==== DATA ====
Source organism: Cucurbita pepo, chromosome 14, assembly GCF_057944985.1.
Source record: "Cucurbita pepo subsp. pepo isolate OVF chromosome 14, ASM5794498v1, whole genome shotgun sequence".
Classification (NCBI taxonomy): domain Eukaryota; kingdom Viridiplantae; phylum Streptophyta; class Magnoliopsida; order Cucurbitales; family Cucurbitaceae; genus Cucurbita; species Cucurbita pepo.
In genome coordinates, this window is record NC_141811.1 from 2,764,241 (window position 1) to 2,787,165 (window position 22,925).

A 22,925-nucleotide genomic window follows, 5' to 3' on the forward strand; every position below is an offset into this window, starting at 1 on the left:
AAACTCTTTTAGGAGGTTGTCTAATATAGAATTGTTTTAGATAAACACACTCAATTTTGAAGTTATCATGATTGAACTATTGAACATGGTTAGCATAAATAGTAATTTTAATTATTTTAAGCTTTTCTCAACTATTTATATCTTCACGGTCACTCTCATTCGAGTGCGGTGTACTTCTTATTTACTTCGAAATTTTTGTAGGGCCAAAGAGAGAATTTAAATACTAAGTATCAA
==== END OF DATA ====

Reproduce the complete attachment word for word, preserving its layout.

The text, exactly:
Source organism: Cucurbita pepo, chromosome 14, assembly GCF_057944985.1.
Source record: "Cucurbita pepo subsp. pepo isolate OVF chromosome 14, ASM5794498v1, whole genome shotgun sequence".
Classification (NCBI taxonomy): domain Eukaryota; kingdom Viridiplantae; phylum Streptophyta; class Magnoliopsida; order Cucurbitales; family Cucurbitaceae; genus Cucurbita; species Cucurbita pepo.
In genome coordinates, this window is record NC_141811.1 from 2,764,241 (window position 1) to 2,787,165 (window position 22,925).

A 22,925-nucleotide genomic window follows, 5' to 3' on the forward strand; every position below is an offset into this window, starting at 1 on the left:
AAACTCTTTTAGGAGGTTGTCTAATATAGAATTGTTTTAGATAAACACACTCAATTTTGAAGTTATCATGATTGAACTATTGAACATGGTTAGCATAAATAGTAATTTTAATTATTTTAAGCTTTTCTCAACTATTTATATCTTCACGGTCACTCTCATTCGAGTGCGGTGTACTTCTTATTTACTTCGAAATTTTTGTAGGGCCAAAGAGAGAATTTAAATACTAAGTATCAA